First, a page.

Beginning with the textbook that gifted us the ‘high/low SES’ generalisations, and culminating in Channel NewsAsia’s documentary Regardless of Class, inequality has arguably become the national conversation of 2018.
At the same time, a lot of it has been anecdotally driven, and based on sweeping assumptions about how Singaporeans across different income brackets behave and view each other.
Even Regardless of Class was guilty of this, as we pointed out in an article detailing how it had been artfully edited to reinforce the perceived divide between Singaporeans of different socioeconomic backgrounds.
In the documentary, a survey points out that 76% of the “higher classes” feel proud to be Singaporeans, as compared to 50% of the “lower classes”. Additionally, 70% of the “higher classes” felt a sense of belonging to Singapore, as compared to 46% of the “lower classes”.
These are some jarring observations, yet they beg the question: so what if Singaporeans in different income brackets don’t feel a sense of belonging?
Is nationalistic pride the sole objective of working towards a more equal society?
For instance, is it true that higher income Singaporeans are less interested in inequality than lower income Singaporeans?
Based on the stereotype of the snobbish, elitist ‘high SES’ individual, one would think so. Yet a survey* RICE recently conducted with Milieu Insight, an independent research company, showed that a nearly equal percentage of Singaporeans across various income groups think that inequality is a problem.
The data is based on a survey of 2,325 Singaporeans between 18-60 years old, representative of the various monthly personal income groups in Singapore.
Out of these 2,325 Singaporeans polled across personal income groups, an overwhelming 92% feel that socio-economic inequality is a pressing issue.
Out of 132 respondents who earn more than S$8000 a month, 82% think that socio-economic inequality is a pressing issue. Surprisingly, this isn’t too far off from those who earn between S$5000 to S$8000 a month: out of the 307 respondents we polled, 89% agree that socio-economic inequality is a pressing issue.
For the 746 respondents who make between S$3000 to S$5000 a month, and the 1140 who make less than S$3000, 93% of both agree.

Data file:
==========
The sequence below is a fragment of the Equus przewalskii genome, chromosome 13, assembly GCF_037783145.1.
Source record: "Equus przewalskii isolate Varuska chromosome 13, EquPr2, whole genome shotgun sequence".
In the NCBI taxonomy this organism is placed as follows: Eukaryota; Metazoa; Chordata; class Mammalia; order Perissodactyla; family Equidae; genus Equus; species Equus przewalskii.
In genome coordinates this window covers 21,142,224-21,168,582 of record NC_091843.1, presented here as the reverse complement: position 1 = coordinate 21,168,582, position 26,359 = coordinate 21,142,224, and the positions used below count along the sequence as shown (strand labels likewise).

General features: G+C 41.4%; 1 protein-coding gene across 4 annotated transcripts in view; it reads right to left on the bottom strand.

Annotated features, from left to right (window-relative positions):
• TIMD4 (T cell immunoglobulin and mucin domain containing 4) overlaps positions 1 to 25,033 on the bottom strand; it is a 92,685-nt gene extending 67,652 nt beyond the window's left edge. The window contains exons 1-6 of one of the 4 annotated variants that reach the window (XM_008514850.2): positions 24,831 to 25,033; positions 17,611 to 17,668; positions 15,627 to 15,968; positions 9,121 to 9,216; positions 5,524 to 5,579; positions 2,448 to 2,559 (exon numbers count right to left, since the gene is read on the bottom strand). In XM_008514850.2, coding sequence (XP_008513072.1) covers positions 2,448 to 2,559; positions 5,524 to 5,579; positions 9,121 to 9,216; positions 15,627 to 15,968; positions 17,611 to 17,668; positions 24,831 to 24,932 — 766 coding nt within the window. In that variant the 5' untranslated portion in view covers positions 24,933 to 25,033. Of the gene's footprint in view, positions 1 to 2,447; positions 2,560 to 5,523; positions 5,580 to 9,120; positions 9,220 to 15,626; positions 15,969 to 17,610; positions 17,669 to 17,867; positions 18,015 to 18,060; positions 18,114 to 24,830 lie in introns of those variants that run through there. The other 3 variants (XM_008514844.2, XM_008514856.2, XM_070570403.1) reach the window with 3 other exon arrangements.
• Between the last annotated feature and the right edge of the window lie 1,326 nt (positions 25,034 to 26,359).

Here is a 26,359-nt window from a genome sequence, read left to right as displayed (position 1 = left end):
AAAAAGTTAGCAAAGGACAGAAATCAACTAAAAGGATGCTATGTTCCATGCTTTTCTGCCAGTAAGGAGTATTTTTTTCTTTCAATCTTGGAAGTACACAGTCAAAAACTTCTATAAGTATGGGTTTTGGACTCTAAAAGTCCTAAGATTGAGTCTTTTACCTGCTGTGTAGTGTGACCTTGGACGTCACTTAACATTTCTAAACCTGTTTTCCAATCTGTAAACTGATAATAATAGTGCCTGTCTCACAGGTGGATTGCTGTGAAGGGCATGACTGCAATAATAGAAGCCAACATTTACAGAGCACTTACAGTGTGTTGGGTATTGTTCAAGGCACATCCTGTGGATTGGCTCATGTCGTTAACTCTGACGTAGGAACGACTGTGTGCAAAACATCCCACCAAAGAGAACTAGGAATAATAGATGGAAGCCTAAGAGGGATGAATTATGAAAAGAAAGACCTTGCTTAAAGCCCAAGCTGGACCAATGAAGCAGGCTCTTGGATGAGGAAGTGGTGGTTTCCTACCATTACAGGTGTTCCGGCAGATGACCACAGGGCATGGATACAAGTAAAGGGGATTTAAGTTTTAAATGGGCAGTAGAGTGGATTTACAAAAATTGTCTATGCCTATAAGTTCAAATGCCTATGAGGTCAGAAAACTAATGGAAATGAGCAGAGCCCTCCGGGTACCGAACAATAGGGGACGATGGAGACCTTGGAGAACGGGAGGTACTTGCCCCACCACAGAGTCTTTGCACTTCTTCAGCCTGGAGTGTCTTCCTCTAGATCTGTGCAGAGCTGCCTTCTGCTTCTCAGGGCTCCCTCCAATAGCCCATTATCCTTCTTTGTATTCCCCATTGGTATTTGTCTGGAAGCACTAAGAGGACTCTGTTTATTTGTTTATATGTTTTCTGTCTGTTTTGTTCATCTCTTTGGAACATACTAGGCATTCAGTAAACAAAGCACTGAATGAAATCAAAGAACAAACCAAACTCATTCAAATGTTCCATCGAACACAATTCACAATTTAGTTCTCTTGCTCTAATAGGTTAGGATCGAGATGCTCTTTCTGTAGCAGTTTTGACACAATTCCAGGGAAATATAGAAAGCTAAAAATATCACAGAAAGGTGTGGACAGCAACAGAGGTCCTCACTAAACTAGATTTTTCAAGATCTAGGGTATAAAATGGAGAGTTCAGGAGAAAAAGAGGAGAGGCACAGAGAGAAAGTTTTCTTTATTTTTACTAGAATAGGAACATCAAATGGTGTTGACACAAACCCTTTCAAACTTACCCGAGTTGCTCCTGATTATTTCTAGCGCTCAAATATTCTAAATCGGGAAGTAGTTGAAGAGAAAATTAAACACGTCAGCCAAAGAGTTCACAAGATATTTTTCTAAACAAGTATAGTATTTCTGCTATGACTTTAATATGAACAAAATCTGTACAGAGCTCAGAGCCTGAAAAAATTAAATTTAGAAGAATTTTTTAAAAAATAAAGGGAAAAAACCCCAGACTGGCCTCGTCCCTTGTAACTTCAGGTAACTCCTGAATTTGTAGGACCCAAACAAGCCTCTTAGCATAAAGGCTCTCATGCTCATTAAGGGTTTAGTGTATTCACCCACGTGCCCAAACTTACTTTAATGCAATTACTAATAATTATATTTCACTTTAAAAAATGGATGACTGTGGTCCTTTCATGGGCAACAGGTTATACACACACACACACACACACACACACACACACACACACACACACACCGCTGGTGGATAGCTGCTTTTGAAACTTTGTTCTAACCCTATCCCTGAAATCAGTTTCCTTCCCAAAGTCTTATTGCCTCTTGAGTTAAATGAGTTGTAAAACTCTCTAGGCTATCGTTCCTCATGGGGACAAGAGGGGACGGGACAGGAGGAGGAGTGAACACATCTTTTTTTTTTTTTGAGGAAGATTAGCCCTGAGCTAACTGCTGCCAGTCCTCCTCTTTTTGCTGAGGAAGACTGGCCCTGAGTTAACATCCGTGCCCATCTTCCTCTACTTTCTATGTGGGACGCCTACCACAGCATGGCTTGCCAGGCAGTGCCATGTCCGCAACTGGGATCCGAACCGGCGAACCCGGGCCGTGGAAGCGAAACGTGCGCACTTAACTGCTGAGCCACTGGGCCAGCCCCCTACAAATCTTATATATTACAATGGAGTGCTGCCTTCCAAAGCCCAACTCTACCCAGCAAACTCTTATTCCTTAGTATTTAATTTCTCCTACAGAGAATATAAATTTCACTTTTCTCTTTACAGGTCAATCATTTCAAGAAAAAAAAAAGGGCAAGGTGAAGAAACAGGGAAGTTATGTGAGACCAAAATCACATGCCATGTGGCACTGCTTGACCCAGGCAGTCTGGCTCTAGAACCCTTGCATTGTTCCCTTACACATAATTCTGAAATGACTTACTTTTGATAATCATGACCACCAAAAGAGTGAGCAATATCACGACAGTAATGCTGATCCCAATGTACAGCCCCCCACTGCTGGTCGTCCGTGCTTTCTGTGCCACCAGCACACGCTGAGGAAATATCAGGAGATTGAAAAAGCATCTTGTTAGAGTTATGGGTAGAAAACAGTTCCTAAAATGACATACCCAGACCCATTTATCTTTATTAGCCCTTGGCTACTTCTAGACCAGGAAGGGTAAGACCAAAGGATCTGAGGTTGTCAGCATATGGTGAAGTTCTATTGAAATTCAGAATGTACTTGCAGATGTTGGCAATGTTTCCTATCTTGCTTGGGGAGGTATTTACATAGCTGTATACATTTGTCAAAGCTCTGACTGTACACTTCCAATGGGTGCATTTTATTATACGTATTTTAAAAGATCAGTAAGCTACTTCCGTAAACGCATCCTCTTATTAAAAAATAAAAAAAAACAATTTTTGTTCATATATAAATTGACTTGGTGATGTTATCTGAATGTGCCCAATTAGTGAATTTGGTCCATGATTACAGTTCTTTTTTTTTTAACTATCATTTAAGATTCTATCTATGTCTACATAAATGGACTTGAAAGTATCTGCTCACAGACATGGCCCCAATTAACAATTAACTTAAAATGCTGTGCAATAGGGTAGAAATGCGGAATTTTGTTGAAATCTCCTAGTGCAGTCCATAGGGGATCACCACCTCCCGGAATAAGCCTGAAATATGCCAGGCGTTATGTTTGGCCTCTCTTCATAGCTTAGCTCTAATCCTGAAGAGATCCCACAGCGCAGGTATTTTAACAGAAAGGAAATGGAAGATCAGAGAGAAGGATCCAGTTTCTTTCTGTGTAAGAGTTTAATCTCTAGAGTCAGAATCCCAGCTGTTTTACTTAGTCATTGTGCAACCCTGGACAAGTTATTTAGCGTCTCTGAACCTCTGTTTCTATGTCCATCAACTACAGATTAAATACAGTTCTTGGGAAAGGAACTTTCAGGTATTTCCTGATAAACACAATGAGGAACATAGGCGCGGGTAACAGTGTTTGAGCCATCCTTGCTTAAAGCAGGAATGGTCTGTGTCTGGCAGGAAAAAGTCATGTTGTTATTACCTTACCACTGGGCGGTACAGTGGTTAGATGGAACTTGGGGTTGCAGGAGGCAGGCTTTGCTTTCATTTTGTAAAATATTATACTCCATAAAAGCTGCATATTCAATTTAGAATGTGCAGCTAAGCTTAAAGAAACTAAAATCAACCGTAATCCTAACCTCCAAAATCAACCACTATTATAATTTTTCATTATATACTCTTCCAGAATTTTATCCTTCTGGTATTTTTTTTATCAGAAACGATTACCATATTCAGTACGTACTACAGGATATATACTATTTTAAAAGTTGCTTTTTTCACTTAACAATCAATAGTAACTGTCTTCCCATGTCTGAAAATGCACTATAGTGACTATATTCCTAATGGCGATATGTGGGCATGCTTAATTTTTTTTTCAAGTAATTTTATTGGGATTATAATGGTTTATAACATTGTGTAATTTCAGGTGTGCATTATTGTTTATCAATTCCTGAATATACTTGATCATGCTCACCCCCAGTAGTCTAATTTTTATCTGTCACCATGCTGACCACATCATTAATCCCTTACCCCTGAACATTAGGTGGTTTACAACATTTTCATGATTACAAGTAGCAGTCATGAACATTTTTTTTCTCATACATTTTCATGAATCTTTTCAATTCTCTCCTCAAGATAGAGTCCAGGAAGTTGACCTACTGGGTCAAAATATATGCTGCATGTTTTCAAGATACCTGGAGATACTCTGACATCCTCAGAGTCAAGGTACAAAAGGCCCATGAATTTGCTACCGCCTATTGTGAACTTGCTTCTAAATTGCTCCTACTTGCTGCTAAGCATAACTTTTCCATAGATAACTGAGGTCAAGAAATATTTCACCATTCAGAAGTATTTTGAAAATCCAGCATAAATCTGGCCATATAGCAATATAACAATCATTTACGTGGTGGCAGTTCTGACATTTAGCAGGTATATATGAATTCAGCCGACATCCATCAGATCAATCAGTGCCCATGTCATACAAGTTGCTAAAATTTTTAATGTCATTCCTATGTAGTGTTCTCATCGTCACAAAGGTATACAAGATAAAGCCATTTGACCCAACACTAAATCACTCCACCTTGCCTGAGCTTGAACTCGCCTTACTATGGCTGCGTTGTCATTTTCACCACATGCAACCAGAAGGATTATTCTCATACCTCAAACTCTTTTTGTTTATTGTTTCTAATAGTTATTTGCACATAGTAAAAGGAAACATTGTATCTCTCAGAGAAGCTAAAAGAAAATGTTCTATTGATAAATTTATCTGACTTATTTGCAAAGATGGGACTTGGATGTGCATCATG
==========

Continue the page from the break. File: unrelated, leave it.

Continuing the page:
“What does this mean for Singaporeans?” you might wonder.
Concurrently, we should not be distracted by narratives that inadvertently demonise those who happen to be more affluent.
When asked whether they believe inequality is a result of external factors, such as the economy or government policies, a majority (72%) of Singaporeans believed this to be true.
In addition, when we examine the differences in opinion (on this topic) across income brackets, Singaporeans who earn less are more likely to believe external factors cause inequality (76% for those who earn less than S$3000 vs 61% for those who earn more than S$8000).
But this doesn’t negate the fact that, even among higher income earners, a majority of the population have a shared opinion on the topic of what causes inequality.
Accordingly, anecdotes illustrating the divide between income groups, which are often amplified to levels of virality on social media, may in fact be less representative of reality than we think.
As we mentioned in our original critique of Regardless of Class, inequality will not go away the minute Singaporeans of different income groups decide to be nicer to each other. Instead, we must confront our “lack of a basic minimum wage, our anti-welfare mindset, and the neo-liberal, pro-business policies that have created this wealth gap”.
With speculation mounting regarding the possibility of a General Election next year, it remains to be seen whether come 2019, we might finally consider the possibility that perhaps the solution to socio-economic inequality lies in adjusting our policies.
*Milieu Insight is an independent, Singapore-based online market research company that measures public opinion through a mobile survey app, leveraging high quality data to provide insights for everyone.
This survey was conducted in December 2018 amongst 2,325 Singaporeans between 18-60 years old, representative of the various monthly personal income groups in Singapore.